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Lethbridge Herald Newspaper Archives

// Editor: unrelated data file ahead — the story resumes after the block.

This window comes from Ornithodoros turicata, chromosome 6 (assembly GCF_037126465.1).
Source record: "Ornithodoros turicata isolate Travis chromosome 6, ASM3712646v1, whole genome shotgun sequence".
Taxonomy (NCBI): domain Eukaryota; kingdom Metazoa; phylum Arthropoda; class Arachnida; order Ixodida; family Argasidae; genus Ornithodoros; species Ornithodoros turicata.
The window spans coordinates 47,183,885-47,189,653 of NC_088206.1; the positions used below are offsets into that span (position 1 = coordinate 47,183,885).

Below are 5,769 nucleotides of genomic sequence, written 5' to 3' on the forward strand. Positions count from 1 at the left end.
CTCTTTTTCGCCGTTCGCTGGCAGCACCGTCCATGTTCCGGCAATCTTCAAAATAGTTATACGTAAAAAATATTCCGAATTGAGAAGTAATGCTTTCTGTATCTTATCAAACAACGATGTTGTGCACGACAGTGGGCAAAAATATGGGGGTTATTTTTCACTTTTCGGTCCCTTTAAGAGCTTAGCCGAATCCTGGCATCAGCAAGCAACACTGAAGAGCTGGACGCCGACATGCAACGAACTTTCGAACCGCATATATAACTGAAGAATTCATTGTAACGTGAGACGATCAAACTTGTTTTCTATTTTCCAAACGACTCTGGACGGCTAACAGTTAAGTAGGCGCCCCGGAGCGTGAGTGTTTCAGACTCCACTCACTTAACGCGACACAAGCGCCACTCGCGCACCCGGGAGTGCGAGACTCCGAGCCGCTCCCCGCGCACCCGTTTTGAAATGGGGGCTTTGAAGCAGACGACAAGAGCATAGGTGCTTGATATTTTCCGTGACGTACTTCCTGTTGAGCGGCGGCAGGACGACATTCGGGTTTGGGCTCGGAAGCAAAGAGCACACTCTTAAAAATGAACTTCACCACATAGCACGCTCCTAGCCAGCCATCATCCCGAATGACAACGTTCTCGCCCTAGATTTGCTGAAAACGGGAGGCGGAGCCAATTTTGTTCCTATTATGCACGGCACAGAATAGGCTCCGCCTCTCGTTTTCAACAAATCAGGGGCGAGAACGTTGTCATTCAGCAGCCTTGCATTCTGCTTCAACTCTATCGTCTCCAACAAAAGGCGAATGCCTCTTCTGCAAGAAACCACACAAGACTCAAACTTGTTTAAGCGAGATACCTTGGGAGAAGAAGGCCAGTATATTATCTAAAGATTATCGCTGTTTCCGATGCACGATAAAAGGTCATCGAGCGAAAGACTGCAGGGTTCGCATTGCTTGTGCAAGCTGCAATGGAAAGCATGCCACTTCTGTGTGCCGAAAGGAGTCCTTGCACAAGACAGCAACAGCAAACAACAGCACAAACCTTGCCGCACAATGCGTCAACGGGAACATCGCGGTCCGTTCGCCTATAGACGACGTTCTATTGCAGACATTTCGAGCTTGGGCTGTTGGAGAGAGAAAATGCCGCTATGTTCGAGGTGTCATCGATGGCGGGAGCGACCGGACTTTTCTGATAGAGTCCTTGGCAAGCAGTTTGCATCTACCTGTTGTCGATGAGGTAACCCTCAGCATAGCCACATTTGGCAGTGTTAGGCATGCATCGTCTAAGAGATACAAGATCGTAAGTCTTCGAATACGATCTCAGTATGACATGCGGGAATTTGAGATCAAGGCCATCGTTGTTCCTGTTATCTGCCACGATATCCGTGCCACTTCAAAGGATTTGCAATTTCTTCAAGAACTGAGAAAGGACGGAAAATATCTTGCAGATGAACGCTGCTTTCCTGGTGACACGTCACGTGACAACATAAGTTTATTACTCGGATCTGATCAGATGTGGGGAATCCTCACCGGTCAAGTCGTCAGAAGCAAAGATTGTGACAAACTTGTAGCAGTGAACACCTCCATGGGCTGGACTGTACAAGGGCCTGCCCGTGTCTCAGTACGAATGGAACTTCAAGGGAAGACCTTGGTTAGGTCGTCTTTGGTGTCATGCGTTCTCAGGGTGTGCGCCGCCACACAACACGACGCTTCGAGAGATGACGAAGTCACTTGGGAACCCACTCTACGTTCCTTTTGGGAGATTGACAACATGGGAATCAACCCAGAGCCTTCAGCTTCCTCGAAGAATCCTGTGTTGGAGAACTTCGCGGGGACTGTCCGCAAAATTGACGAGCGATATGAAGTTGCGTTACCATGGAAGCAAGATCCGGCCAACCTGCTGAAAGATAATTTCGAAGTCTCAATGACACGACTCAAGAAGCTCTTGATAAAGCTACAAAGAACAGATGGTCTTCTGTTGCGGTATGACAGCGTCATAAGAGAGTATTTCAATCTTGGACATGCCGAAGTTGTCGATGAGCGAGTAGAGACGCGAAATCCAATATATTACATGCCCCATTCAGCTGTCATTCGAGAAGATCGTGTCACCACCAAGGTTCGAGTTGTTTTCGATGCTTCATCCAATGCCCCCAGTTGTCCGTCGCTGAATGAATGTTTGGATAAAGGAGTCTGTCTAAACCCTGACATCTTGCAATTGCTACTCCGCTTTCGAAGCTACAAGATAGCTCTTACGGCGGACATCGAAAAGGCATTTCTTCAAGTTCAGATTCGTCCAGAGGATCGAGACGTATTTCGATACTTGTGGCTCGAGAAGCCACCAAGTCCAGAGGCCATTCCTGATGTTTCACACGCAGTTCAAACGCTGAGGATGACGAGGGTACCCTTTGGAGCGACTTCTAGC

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Lethbridge Herald, The (Newspaper) - September 15, 1973, Lethbridge, Alberta LETHBRIDGE HERALD Saturday, September OMAR BRADLEY: THE SOLDIER'S SOLDIER Omar Nelson Bradley, the mild-mannered man who seemed more of a teacher than a soldier, ended his military careei as-the fourth, and last, officer to wear the five-star circlet of General of the At my. Bom in Missouri in 1893. he was graduated iiom West Point in 1915 and was a temporary major in World War I. The Second Wai brought Bradley not only fame and his general's sta'is. but recognition as a superb tactician and the lasting respect of his troops, who regaided him as 'one of us." in 1949. Bradley was sworn in as the first permanent chairman of the Joint Chiefs of Staff after serving a yeai as Army Chief. In the rear is the first Mis Bradley. As Commandei of the 12th Army Group during and after the Normandy Invasion, Genei-.ii Bradley spent a good deal ot his time keeping Gen George Ration and Field Marshal Montgomery (lower left photo) from each other's throats. Bradley's troops were the first to cross the Rhine and make contact with the Soviet Army in Germany. When he retired in 1953, after chairing the NATO military committee, he became board chairman of the Bulova Watch Co. The second Mrs. Bradley appeared with the general in a 1970 press conference when he told of the Patton- Montgomery rivalry. Plan change in family allowances OTTAWA (CP) It has been 28 years since the family allowance made its first monthly appearance in millions of Canadian mail box- es. But never during that time has the system undergone as drastic an overhaul as the one now being considered in Parliament. Some observers say the pro- posals are a start at re-dis- tributing a portion of the wealth from rich families to the poor. Welfare Minister Marc La- londe has put forward a plan to increase the allowance to ;m average a month per child on Jan. 1. ,1974. The benefits would be taxable, meaning the lower the in- come, the higher the net take and vice versa, the net take and vice versa. The allowance now is a month for children under 10 years old. for 10-to 15-year- olds and for 16-and 17- yearolds. If Parliament approves, this system will disappear next month and will be replaced by a flat monthly payment for all eligible Children and youths until the 1974 plan takes effect. The interim pay- ment would not be taxable. Under the 1974 proposal, Ot- tawa would pay an average a child to each province, which would determine the amount of the allowance. The provinces would have to give a minimum a child to mothers but there would be no maximum. This would allow them to give the wealthy a low pay- ment and the poor a high payment. it is for these reasons that some government observers say the 1974 plan is the beginn- ing of a guaranteed family in- come. Initiated in 1945, family allowances were designed, at least partially, to stave off a possible post-war depression. The politicians knew people would spend the money, thus holding off an economic slump. It will cost the federal treas- ury an estimated billion. However, the government be- lieves it will recoup million in income taxes. It has been argued that the family allowance is an incen- tive to raise children. SpHCC await gov't word OTTAWA (CP) The cabinet is expected to have a recommendation soon on which two aero-space giants should enter the final competi- tion for a multi-million dollar contract to build a new long- range patrol aircraft (LRPA) lorlhe Canadian Forces. It is expected the govern- ment will make a decision on the recommendation by next month and move into Phase II of the development of an air- craft to replace the aging Argus patrol plane. A management group made up of armed forces and supply and services department offi- cials is preparing a report for the cabinet. The report will recommend which two of the four com- panies should receive further some gov- ernment financing. An official of one of the four companies estimated that the final contract could be worth close to billion. It is expected the new air- craft will be in service guarding Canadian sovereign- ty and doing anti-submarine duties in the Atlantic and Pacific in 1978. WILL REPLACE ARGUS Between 20 and 30 of the air- figure has not yet been replace the propeller-driven Argus craft. The four companies sub- mitting proposals to the government early this year are: Siddeley Aviation of Britain, whose submission is based on its Nimrod anti- submarine plane, an adapta- tion of the Comet jetliner. The Nimrod now is in service with the RAF. of the United States, submitting a proposal based on the use of its large three-engined DC-10. of the U.S. which proposes using its 707. Lockheed Aircraft of the U.S. whose proposal is based on use of the Orion, a turbo-prop based on the Lock- heed Electra. 400 of which now are in service with the U.S. forces. GOOD FOR INDUSTRY? An important question is "what's in it for Canadian in- Proposals of the four com- panies in this regard are being kept secret. But some hints are available. McDonnell-Douglas, parent of Douglas Aircraft of Canada, is reported to have in- dicated it could build more than one-half of its aircraft in Canada. Added to that the c( ipany says it could pour trillions into Canada in the way of new work on other new aircraft. .Just as components of DC- 10s and DC-9s now are being made in Canada, components lor upcoming military air- craft and civilian aircraft also can be done here. It says that a company with 90.000 employees can spend considerable amounts on new purchases in Canada to offset Canadian foreign spending arid that already Douglas Aircraft in the Toronto area is doing export business in the ordder of million a year. MENTIONS ITS RECORD Lockheed said it has spent an average of million a year for each of the last 20 years, providing employment for about 5.000 persons an- nually. Hawker Siddeley. outlining the various projects it has been involved in with Cana- dian companies, says its offer of the Nimrod includes a "large amount of work" to be done in Canada. Defence Minister James Richardson has said there must be major benefits for the West and has given more emphasis to the of a contract as large as this one. The offset proposals do not necessarily represent work in the aero-space industry. For instance, it is believed that some of the offset proposed by Hawker Siddeley involves shipyards ow.ic-d by its sub- sidiary in the Maritimes. Hear ings CALGARY (CP) A series of public hearings into factors affecting the environment of the Peace-Athabasca Delta in northern Alberta will begin later this month, the Alberta Environment Conservation Authority announced today. The hearings will involve the Alberta. Saskatchewan and federal governments, as Lake Athabasca's shorelines border on Alberta, Saskatchewan and the federal- ly administered Wood Buffalo National Park. Common sense people wear HARDLITE LENSES The Common Sense Lens In some localities hard resin protective lenses are Law! Why! They're shatterproof. They're only half the weight of ordinary lenses, They're backed by a warranty against eye injury. They're available in YOUR prescription. So who needs a law? OPTICAL PRESCRIPTION CO, ST, S. LETHBRIDGE Phone 327-3609 SCOUTS CANADA GENERAL REGISTRATION NIGHT for CUBS, SCOUTS, and VENTURERS in your Community New Members Welcome Registration Fee BEAVERS Or act as a leader, you are invited to attend an orientation night Tuesday, September 18 at p.m. at the SCOUTS CANADA SERVICE CENTRE 21712th Street 'A' South, Lethbirdge TUESDAY, September 18th at p.m. 1st LETHBRIDGE LDS 1st Ward -191210th Ave. S. 2nd LETHBRIDGE St. Andrews Church 1515 5th Ave. S. 6th LETHBRIDGE 1st Baptist Church 1614 5th Ave. S. 8th LETHBRIDGE Salvation Army Hall 1302 4th Ave. S. (Also Home port for the First Sea Scout Crew in Southern Alberta) 10th LETHBRIDGE LDS 2nd Ward 1912 10th Ave. S. 11th LETHBRIDGE 1st United Church 50213th St. 12th LETHBRIDGE LDS 3rd Ward Stake Centre, Scenic Drive and 28th St. S. 13th LETHBRIDGE LDS 4th Ward Room 15 (Scout room) Stake Centre, Scenic Drive 17th LETHBRIDGE Galbraith School 8th Ave. 18th St. N. 18th LETHBRIDGE St. Pauls School 10th Ave. and IZtn St. N. 20th LETHBRIDGE LDS 5th Ward 2223 6th Ave. A N. 24th LETHBRIDGE LDS 6th Ward 2223 6th Ave. A N. 1st COALDALE Scout Hall Coaldale NEW GROUPS ROVERS George McKillop School 5th Ave. and 21st St. N., 7 p.m. l Stewart School Corvette Crescent, 7 p.m. This Ad is sponsored by the followi-ng community minded businesses: Lavers Bulk Fuels Ltd. Lethbridge Concrete Products 1 Charlton and Hill Ltd.. Prebco Trailer Parts Leo Singer Mens and Boys Wear Bailey's Keyboard Block Bros. Real Estate Southern Stationers Steve Denecky National Salvage Co. Ltd. Toronto-Dominion Bank Stuhbs Pharmacy Ltd. Farmers and Merchants Trust Co. Ltd. and Scouts Canada YOUNG MEN and WOMEN Find Out About Rovers JOIN A ROVER CREW Rovers is an exciting co-ed program for young people ages 17-21 years. You are invited to get more information about Rovers and Rover Crews by join- ing us on Tuesday, September 18 at p.m. at the Scouts Canada Service Centre 21712th Street 'A' South, Lethbridge (Bring your own cushion) UNITED WAY SERVICE ;